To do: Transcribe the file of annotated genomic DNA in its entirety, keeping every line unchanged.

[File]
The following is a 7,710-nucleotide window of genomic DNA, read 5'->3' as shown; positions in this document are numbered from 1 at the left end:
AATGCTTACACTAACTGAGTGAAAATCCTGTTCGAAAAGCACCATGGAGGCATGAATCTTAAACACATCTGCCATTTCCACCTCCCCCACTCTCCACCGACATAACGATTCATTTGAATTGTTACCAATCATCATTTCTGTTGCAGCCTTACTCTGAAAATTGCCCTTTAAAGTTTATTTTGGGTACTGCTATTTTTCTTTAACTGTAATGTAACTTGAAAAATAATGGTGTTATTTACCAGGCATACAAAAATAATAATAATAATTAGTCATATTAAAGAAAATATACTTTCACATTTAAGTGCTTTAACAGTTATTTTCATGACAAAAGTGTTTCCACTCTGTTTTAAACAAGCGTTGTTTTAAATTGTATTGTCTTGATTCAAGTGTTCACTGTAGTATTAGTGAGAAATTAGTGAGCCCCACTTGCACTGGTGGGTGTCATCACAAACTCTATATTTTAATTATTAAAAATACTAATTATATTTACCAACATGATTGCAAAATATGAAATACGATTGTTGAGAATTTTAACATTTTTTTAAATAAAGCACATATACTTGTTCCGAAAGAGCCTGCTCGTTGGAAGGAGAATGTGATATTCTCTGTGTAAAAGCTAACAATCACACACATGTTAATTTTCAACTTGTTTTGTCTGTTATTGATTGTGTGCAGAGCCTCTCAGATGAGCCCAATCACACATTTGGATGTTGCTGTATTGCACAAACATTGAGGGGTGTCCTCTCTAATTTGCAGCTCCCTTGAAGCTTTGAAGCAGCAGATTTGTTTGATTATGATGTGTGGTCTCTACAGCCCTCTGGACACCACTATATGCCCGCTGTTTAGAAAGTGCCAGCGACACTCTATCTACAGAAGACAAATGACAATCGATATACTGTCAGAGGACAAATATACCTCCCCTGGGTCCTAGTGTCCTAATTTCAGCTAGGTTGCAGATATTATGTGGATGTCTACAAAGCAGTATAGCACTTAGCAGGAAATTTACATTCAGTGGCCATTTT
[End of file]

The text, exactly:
The following is a 7,710-nucleotide window of genomic DNA, read 5'->3' as shown; positions in this document are numbered from 1 at the left end:
AATGCTTACACTAACTGAGTGAAAATCCTGTTCGAAAAGCACCATGGAGGCATGAATCTTAAACACATCTGCCATTTCCACCTCCCCCACTCTCCACCGACATAACGATTCATTTGAATTGTTACCAATCATCATTTCTGTTGCAGCCTTACTCTGAAAATTGCCCTTTAAAGTTTATTTTGGGTACTGCTATTTTTCTTTAACTGTAATGTAACTTGAAAAATAATGGTGTTATTTACCAGGCATACAAAAATAATAATAATAATTAGTCATATTAAAGAAAATATACTTTCACATTTAAGTGCTTTAACAGTTATTTTCATGACAAAAGTGTTTCCACTCTGTTTTAAACAAGCGTTGTTTTAAATTGTATTGTCTTGATTCAAGTGTTCACTGTAGTATTAGTGAGAAATTAGTGAGCCCCACTTGCACTGGTGGGTGTCATCACAAACTCTATATTTTAATTATTAAAAATACTAATTATATTTACCAACATGATTGCAAAATATGAAATACGATTGTTGAGAATTTTAACATTTTTTTAAATAAAGCACATATACTTGTTCCGAAAGAGCCTGCTCGTTGGAAGGAGAATGTGATATTCTCTGTGTAAAAGCTAACAATCACACACATGTTAATTTTCAACTTGTTTTGTCTGTTATTGATTGTGTGCAGAGCCTCTCAGATGAGCCCAATCACACATTTGGATGTTGCTGTATTGCACAAACATTGAGGGGTGTCCTCTCTAATTTGCAGCTCCCTTGAAGCTTTGAAGCAGCAGATTTGTTTGATTATGATGTGTGGTCTCTACAGCCCTCTGGACACCACTATATGCCCGCTGTTTAGAAAGTGCCAGCGACACTCTATCTACAGAAGACAAATGACAATCGATATACTGTCAGAGGACAAATATACCTCCCCTGGGTCCTAGTGTCCTAATTTCAGCTAGGTTGCAGATATTATGTGGATGTCTACAAAGCAGTATAGCACTTAGCAGGAAATTTACATTCAGTGGCCATTTT